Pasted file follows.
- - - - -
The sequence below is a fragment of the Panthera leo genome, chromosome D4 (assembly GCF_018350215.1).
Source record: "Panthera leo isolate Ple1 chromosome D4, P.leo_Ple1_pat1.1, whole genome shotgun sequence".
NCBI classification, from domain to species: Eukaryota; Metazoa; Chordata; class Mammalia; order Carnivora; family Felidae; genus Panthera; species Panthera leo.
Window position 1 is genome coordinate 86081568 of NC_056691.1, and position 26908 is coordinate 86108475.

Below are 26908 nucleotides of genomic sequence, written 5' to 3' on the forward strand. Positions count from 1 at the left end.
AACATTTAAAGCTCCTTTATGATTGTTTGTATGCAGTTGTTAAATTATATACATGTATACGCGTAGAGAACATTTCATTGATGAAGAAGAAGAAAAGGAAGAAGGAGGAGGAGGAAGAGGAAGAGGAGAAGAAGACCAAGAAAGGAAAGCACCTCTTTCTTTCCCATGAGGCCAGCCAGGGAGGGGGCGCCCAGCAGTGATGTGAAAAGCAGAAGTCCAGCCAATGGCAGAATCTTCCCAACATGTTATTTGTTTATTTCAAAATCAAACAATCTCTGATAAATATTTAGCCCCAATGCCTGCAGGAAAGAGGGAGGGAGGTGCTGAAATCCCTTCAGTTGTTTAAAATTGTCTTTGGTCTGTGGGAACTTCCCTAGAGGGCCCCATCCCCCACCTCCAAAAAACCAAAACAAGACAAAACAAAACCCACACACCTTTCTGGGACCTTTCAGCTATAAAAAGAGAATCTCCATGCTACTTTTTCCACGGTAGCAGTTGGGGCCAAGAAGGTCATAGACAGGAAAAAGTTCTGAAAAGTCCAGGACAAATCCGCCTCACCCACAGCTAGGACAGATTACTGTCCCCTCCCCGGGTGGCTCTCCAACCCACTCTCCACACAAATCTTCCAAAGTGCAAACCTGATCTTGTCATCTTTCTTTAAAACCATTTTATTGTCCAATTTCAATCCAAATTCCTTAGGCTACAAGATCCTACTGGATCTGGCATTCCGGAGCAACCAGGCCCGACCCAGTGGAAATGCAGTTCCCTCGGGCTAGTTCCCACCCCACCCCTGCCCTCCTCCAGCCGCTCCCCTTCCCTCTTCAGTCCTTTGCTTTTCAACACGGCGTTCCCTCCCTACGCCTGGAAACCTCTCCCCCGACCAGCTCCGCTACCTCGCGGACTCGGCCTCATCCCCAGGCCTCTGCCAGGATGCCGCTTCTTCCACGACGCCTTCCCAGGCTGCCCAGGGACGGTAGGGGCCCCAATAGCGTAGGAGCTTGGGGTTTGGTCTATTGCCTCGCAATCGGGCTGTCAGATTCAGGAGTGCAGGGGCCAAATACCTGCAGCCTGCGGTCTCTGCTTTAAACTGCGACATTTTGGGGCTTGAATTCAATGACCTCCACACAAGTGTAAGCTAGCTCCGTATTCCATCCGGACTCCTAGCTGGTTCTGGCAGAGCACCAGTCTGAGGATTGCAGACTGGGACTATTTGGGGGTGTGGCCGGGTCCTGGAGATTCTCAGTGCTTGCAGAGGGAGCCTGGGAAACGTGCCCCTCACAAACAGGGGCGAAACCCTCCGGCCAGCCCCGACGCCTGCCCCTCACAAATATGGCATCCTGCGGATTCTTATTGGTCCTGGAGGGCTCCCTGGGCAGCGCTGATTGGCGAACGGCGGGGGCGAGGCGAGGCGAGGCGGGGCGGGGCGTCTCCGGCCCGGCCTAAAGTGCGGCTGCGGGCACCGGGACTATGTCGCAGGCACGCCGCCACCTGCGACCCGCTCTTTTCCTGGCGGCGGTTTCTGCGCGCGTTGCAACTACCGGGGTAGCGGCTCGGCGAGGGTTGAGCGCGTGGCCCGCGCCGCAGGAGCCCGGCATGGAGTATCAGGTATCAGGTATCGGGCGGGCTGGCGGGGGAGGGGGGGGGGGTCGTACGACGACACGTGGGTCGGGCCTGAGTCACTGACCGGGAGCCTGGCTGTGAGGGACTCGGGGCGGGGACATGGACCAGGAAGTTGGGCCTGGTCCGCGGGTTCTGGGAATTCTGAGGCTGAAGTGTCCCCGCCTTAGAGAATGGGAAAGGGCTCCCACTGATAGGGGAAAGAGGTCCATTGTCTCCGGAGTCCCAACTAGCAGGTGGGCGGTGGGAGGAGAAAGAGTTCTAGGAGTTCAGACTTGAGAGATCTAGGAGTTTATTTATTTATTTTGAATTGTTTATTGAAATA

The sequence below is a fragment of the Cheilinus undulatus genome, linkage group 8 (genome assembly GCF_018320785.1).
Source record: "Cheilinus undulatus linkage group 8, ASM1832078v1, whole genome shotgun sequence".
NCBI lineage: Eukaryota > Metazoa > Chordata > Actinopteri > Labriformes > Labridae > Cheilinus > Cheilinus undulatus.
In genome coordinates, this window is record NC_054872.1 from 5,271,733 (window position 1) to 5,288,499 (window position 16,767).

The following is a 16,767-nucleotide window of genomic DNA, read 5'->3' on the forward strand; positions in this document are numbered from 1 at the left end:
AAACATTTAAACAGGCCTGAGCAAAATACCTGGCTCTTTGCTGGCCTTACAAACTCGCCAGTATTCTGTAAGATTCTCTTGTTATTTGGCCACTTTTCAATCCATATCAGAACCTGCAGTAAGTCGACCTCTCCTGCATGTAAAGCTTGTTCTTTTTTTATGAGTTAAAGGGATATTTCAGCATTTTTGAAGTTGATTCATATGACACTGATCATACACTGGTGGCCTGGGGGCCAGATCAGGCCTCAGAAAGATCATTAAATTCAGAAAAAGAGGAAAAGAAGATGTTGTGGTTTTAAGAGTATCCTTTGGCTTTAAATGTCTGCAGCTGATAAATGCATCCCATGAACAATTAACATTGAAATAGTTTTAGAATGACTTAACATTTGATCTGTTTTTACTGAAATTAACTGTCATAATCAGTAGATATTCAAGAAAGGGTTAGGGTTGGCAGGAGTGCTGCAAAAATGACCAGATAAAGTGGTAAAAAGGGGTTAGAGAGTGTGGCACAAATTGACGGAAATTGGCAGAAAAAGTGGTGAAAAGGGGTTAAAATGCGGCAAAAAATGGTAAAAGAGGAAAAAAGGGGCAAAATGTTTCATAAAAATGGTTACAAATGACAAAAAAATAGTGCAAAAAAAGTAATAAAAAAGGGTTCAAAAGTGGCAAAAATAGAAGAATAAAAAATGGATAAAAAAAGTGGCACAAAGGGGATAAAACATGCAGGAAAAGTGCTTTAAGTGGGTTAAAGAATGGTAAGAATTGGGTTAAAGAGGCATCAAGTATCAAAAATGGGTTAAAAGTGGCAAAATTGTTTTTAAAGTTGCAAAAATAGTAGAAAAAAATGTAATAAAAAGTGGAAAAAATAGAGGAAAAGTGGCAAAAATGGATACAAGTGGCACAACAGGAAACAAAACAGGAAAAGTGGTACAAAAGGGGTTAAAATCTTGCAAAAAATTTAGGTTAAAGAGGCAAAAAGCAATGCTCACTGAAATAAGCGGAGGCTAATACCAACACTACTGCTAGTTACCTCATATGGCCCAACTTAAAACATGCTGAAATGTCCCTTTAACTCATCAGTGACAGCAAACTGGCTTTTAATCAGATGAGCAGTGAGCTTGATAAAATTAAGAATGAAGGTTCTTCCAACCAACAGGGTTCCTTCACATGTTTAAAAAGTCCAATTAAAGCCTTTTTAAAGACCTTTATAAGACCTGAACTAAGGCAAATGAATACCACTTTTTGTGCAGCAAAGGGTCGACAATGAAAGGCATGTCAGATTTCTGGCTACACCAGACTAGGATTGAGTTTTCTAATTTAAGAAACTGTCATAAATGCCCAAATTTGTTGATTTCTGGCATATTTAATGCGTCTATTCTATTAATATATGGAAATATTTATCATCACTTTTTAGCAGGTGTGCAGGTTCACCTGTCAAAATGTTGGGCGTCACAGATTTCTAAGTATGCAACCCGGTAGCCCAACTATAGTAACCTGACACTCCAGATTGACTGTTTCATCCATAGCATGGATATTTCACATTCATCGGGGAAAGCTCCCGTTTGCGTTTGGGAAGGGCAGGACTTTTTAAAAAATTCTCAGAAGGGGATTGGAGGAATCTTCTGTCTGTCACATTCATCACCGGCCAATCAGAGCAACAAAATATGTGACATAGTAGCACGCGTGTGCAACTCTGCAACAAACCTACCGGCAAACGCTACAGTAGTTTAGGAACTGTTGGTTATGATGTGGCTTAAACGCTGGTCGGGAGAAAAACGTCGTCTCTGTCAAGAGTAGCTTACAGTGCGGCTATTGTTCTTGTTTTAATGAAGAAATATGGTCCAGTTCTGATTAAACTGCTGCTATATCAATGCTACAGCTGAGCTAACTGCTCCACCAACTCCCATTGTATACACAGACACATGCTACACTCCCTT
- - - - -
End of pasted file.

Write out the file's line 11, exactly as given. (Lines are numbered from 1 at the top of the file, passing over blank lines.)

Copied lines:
The following is a 16,767-nucleotide window of genomic DNA, read 5'->3' on the forward strand; positions in this document are numbered from 1 at the left end: